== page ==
properly. Without the socket being setup, GDM probably would still work
  though the GUI program wouldn't be able to access the config file and would
  instead revert to the compiled-in defaults (e.g. your theming would probably
  be wrong). Features that require the socket to be working (such as
  automatic/timed login or any gdmflexiserver --commands) would also not work.
  Perhaps moving the socket to /var/tmp might make it less likely you'd have
  problems here?

+ GDM uses /tmp for the fallback Xauth key directory if the normal xauth
  directory (UserAuthDir in the GDM configuraiton) is also full. If GDM can't
  write xauth files, then it probably wouldn't let the user login. If both
  UserAuthDir and /tmp are full, this could be a problem with GDM not allowing
  users to log in at all.

+ /tmp/.ICE-unix, /tmp/.X11-lock, and /tmp/.X11-unix are also used. Not sure
  how GDM will break if it couldn't write these files. I'm guessing this might
  be the problem that causes GDM to fail to allow login when /tmp is full.

+ If the user's $HOME is full, it will put the .xsession-errors file in /tmp
  instead. Probably not a big deal if these don't get written, though I'm not
  sure what GDM does if it can't write them.

Then, I e-mailed Brian Cameron directly, asking him where are the locations of all these files decided in the code, this was the reply:

You'ld need to edit the ...


Martin Olsson (mnemo) wrote :

I'm glad that talented people like Vincenzo etc are actually thinking about ways of solving this. This bug has caused me a lot of problems and I would love to see it eliminated.

Ian (superian) wrote :

I agree that this should be assigned a higher priority,

Why, yes, it did catch me last night :)

It's made worse by the behaviour of ext3 when full: you can delete files using 'rm' or 'apt-get clear' *BUT* the free space doesn't increase?!? (Because the journalling system couldn't write anything before making the changes that would give it some space?)

A combination of reboot, oh no, delete some files, reboot, oh no, try deleting via Windows and ext2fs, reboot, oh no, run fschk, delete some files, reboot, oh no, run fschk etc worked. In the end.

But, basically, the behaviour when the file system fills up is Not Good.

I leave it to others to decide what the best solution is - stop the file system getting in this state? Having a specific utility to get free space (e.g. by emptying caches) in such a way that ext3 actually creates some or just increasing the helpfullness of the onscreen messages.

About the only good bit is that, browsing the bug database, it looks like KDE is even worse :/

Ian (superian) wrote :

Ah yes, my other comment about the current position is that it's particularly annoying when you've (sensibly) put /home on a different partition: by picking a different session, you can get a simple graphical login working (albeit without menus) *BUT* there's no way to change to root in order to delete files anywhere other than your /home directory... and deleting files there will have no effect.

You can see what you need to do, but you're stopped from doing it... argh.

Beaumont Muni (beaumont) wrote :

I agree ... this should be a high priority bug. I have tried other suggestions from earlier discussions where it was suggested that for some reason the ownership on the .ICEauthority file in my home directory has changed. And all that was needed to do to resolve the situation was to was to remove the file or change the owner ship to me instead of root. This didn't work either. Not being able to access your system in spite of trying to resolve things via safe terminal mode is pretty frustrating. I have more than enough space on my system (55 G HD). Further more I feel uneasy deleting stuff from the / files system since I this may affect booting up in a drastic way. I continue to get this issue with a new installations of ubuntu since version 6.06. I am really thinking of moving to another version of linux where this is not being experienced.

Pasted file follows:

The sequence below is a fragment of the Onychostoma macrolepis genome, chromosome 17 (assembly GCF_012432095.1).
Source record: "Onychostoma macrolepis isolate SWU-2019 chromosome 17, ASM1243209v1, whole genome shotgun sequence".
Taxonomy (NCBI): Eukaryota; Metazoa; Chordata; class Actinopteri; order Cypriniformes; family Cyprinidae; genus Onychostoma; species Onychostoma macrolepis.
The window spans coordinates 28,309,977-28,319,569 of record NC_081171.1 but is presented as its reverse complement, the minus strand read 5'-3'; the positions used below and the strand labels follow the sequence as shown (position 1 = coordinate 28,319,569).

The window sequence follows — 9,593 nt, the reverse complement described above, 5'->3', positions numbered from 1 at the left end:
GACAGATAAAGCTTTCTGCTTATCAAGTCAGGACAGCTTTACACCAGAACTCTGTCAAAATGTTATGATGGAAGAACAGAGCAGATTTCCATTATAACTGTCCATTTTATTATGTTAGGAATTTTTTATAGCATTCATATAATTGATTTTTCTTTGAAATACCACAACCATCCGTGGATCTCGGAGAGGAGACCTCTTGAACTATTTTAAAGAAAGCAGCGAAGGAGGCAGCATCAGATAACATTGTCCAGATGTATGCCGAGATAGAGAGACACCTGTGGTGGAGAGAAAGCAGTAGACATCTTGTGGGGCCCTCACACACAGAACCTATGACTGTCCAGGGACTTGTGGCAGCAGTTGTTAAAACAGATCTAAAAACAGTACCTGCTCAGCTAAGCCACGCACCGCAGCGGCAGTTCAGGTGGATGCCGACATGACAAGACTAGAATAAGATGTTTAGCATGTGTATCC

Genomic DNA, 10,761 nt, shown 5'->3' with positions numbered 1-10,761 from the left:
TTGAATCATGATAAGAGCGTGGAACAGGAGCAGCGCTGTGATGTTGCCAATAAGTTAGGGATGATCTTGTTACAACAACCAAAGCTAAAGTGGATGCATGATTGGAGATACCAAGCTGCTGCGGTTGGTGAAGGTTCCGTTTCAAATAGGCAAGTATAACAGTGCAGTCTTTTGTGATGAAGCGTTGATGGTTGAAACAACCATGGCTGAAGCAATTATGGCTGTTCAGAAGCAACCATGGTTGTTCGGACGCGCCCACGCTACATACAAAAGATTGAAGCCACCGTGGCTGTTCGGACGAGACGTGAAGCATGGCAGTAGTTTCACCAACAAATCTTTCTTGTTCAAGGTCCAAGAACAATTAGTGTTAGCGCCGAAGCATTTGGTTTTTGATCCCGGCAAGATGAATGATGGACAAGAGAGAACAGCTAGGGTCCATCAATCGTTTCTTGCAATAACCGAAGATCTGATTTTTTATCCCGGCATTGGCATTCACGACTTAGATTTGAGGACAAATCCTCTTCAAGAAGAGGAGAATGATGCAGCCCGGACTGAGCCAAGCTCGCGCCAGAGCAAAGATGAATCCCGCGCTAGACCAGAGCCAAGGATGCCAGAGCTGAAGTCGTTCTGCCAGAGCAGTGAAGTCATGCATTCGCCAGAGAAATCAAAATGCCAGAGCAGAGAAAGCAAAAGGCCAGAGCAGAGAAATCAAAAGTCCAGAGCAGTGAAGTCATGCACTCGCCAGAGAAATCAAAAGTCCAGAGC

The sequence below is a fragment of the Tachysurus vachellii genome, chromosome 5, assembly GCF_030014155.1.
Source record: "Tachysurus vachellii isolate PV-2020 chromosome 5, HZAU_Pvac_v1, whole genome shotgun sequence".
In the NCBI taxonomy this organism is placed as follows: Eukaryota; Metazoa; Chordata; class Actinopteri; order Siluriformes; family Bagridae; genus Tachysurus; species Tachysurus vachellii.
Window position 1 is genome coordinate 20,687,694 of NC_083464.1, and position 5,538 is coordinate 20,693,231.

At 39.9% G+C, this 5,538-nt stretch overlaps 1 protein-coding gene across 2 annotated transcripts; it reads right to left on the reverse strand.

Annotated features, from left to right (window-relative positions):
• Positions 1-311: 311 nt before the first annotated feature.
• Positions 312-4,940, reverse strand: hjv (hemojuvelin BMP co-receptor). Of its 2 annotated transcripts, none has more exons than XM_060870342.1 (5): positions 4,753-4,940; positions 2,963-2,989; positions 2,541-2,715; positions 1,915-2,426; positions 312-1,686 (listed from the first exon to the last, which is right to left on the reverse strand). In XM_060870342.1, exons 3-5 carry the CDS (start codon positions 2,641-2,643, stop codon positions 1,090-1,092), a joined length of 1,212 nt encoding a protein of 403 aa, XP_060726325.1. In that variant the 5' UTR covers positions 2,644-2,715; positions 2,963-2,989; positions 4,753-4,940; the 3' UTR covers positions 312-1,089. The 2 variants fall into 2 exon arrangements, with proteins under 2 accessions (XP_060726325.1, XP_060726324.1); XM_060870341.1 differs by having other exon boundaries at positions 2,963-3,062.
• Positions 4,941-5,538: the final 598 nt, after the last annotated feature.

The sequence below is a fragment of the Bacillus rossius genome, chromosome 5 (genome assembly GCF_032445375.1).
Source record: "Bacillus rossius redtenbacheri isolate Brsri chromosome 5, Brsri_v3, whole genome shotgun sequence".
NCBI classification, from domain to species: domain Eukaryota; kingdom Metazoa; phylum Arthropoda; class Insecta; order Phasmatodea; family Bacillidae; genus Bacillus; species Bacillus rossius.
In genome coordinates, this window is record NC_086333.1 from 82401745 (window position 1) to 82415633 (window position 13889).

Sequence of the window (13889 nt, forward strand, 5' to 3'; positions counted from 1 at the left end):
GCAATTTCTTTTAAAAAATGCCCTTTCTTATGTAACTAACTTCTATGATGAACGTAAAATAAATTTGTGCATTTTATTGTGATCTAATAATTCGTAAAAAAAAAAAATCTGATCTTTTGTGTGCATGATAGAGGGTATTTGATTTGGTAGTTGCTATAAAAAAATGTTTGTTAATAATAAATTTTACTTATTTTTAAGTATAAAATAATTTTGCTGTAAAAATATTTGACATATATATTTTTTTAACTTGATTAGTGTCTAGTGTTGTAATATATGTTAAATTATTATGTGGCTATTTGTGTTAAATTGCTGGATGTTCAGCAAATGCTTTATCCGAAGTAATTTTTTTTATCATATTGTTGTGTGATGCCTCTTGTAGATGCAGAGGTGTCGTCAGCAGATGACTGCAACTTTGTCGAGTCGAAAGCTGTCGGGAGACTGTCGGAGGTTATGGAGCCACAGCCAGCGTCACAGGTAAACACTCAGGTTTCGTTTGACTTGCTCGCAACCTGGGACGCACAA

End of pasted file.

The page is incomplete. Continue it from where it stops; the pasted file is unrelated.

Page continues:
Sebastien Bacher (seb128) wrote :

The gdm code is mostly upstream you will likely get the same bug with any other linux distribution

Sebastien Bacher (seb128) wrote :

Note that it's easy enough to make some space, just uninstall something you are not using

carvell (andy-tenup) wrote :

The fact that you can't log in to uninstall something because you've run out of space is more the point, I think.

Sebastien Bacher (seb128) wrote :

That's going to be worked for gutsy, https://wiki.ubuntu.com/BootLoginWithFullFilesystem

TonyO (okuthorr9) wrote :

I have the same issue, except the fact with mine is that I freed more than 4 gigs of space by deleting some stuff and removing a ton of sofware with synaptic and apt-get, checked it with "df -h", only to reboot and find that my computer had somehow reclaimed that space and my root partition returned to 100% use.....is ther a fix yet for feisty?

Sebastien Bacher (seb128) wrote :

Does anybody still get the issue on gutsy?

Changed in gdm:
status: Confirmed → Triaged
Vincenzo Ciancia (vincenzo-ml) wrote :

I experienced the problem of disk space exhausted recently. It worked, i.e. I was able to log in, but nobody warned me so I had to interrupt my work and reboot when I noticed that the tmpfs had been mounted. I don't understand if the tmpfs can be mounted also while users are logged (I guess not or you would have to mv relevant files with all the connected problems) anyways situation is as follows: I logged in and worked until I started having usual /tmp full problems because the ramfs has a fixed size.

We must be sure that user is warned to reboot as soon as possible when the ramfs is mounted, and the fake device name of the ramfs (tmpfs, whatever) should be the name of a readme file explaining what happened. If I had not followed the thing from the beginning here, I would never have understood who had mounted that tmpfs, which I saw using "df".

Maybe I didn't get a warning because I have autologin and login arrived _before_ tmpfs being mounted?

Sebastien Bacher (seb128) wrote :

Do you consider the bug fixed in gutsy then? The tmpfs looks like a different issue

ultim8k (ultimatekonstantinos) wrote :

i confirm this bug

uncle (old-uncle-z) wrote :

I also confirm this BUG and waiting for any solution!

Vincenzo Ciancia (vincenzo-ml) wrote :

I am now testing hardy, I reported bug #186633 which seems to be different than this bug, but may be confused for it. Does it look like the same bug to some of you?

Martin Pitt (pitti) wrote :

Since we have /etc/init.d/mountoverflowtmp, there is a chacne that this is already fixed in Hardy. Ted agreed to test this throroughly to verify.

Changed in gdm:
assignee: desktop-bugs → ted-gould
status: Triaged → Incomplete
Ted Gould (ted) wrote :